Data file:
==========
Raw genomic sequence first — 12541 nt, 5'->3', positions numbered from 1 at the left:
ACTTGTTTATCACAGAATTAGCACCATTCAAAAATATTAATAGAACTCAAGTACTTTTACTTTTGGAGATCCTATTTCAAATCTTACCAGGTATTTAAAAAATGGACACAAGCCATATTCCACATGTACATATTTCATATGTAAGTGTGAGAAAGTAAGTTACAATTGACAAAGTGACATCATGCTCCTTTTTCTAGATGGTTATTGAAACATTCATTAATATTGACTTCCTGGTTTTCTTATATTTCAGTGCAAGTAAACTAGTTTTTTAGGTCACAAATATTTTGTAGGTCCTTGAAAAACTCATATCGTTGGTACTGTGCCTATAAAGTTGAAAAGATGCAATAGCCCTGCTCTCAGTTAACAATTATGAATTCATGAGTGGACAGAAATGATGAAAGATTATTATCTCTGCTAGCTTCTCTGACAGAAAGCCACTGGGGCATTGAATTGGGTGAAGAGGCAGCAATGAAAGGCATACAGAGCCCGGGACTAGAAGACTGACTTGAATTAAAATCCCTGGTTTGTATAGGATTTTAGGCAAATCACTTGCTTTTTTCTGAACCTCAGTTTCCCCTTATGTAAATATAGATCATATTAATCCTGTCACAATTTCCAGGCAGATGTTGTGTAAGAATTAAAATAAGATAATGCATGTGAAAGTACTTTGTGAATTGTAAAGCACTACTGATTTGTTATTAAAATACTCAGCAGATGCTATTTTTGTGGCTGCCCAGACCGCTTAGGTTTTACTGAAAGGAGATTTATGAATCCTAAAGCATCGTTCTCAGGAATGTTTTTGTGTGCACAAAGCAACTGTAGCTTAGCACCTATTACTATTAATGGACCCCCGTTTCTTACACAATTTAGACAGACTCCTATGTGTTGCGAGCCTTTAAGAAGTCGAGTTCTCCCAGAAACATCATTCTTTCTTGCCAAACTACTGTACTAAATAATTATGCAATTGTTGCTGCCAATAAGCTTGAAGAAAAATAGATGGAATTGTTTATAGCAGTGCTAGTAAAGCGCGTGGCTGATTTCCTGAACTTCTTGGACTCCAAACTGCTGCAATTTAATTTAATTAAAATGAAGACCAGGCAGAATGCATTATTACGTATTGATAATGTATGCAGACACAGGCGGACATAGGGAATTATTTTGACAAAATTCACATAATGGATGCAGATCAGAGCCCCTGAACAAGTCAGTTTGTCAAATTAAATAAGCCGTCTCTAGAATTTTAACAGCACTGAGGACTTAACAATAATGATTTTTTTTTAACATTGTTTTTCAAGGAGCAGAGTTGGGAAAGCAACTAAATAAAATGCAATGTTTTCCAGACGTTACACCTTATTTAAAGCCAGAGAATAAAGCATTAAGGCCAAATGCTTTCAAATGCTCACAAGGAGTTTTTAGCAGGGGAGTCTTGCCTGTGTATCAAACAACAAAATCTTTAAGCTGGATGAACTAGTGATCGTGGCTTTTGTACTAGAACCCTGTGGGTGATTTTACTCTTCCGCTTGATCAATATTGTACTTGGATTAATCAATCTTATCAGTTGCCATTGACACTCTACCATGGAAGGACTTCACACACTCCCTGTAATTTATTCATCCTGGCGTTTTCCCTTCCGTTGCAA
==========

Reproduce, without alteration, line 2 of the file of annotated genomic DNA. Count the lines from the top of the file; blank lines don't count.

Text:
ACTTGTTTATCACAGAATTAGCACCATTCAAAAATATTAATAGAACTCAAGTACTTTTACTTTTGGAGATCCTATTTCAAATCTTACCAGGTATTTAAAAAATGGACACAAGCCATATTCCACATGTACATATTTCATATGTAAGTGTGAGAAAGTAAGTTACAATTGACAAAGTGACATCATGCTCCTTTTTCTAGATGGTTATTGAAACATTCATTAATATTGACTTCCTGGTTTTCTTATATTTCAGTGCAAGTAAACTAGTTTTTTAGGTCACAAATATTTTGTAGGTCCTTGAAAAACTCATATCGTTGGTACTGTGCCTATAAAGTTGAAAAGATGCAATAGCCCTGCTCTCAGTTAACAATTATGAATTCATGAGTGGACAGAAATGATGAAAGATTATTATCTCTGCTAGCTTCTCTGACAGAAAGCCACTGGGGCATTGAATTGGGTGAAGAGGCAGCAATGAAAGGCATACAGAGCCCGGGACTAGAAGACTGACTTGAATTAAAATCCCTGGTTTGTATAGGATTTTAGGCAAATCACTTGCTTTTTTCTGAACCTCAGTTTCCCCTTATGTAAATATAGATCATATTAATCCTGTCACAATTTCCAGGCAGATGTTGTGTAAGAATTAAAATAAGATAATGCATGTGAAAGTACTTTGTGAATTGTAAAGCACTACTGATTTGTTATTAAAATACTCAGCAGATGCTATTTTTGTGGCTGCCCAGACCGCTTAGGTTTTACTGAAAGGAGATTTATGAATCCTAAAGCATCGTTCTCAGGAATGTTTTTGTGTGCACAAAGCAACTGTAGCTTAGCACCTATTACTATTAATGGACCCCCGTTTCTTACACAATTTAGACAGACTCCTATGTGTTGCGAGCCTTTAAGAAGTCGAGTTCTCCCAGAAACATCATTCTTTCTTGCCAAACTACTGTACTAAATAATTATGCAATTGTTGCTGCCAATAAGCTTGAAGAAAAATAGATGGAATTGTTTATAGCAGTGCTAGTAAAGCGCGTGGCTGATTTCCTGAACTTCTTGGACTCCAAACTGCTGCAATTTAATTTAATTAAAATGAAGACCAGGCAGAATGCATTATTACGTATTGATAATGTATGCAGACACAGGCGGACATAGGGAATTATTTTGACAAAATTCACATAATGGATGCAGATCAGAGCCCCTGAACAAGTCAGTTTGTCAAATTAAATAAGCCGTCTCTAGAATTTTAACAGCACTGAGGACTTAACAATAATGATTTTTTTTTAACATTGTTTTTCAAGGAGCAGAGTTGGGAAAGCAACTAAATAAAATGCAATGTTTTCCAGACGTTACACCTTATTTAAAGCCAGAGAATAAAGCATTAAGGCCAAATGCTTTCAAATGCTCACAAGGAGTTTTTAGCAGGGGAGTCTTGCCTGTGTATCAAACAACAAAATCTTTAAGCTGGATGAACTAGTGATCGTGGCTTTTGTACTAGAACCCTGTGGGTGATTTTACTCTTCCGCTTGATCAATATTGTACTTGGATTAATCAATCTTATCAGTTGCCATTGACACTCTACCATGGAAGGACTTCACACACTCCCTGTAATTTATTCATCCTGGCGTTTTCCCTTCCGTTGCAA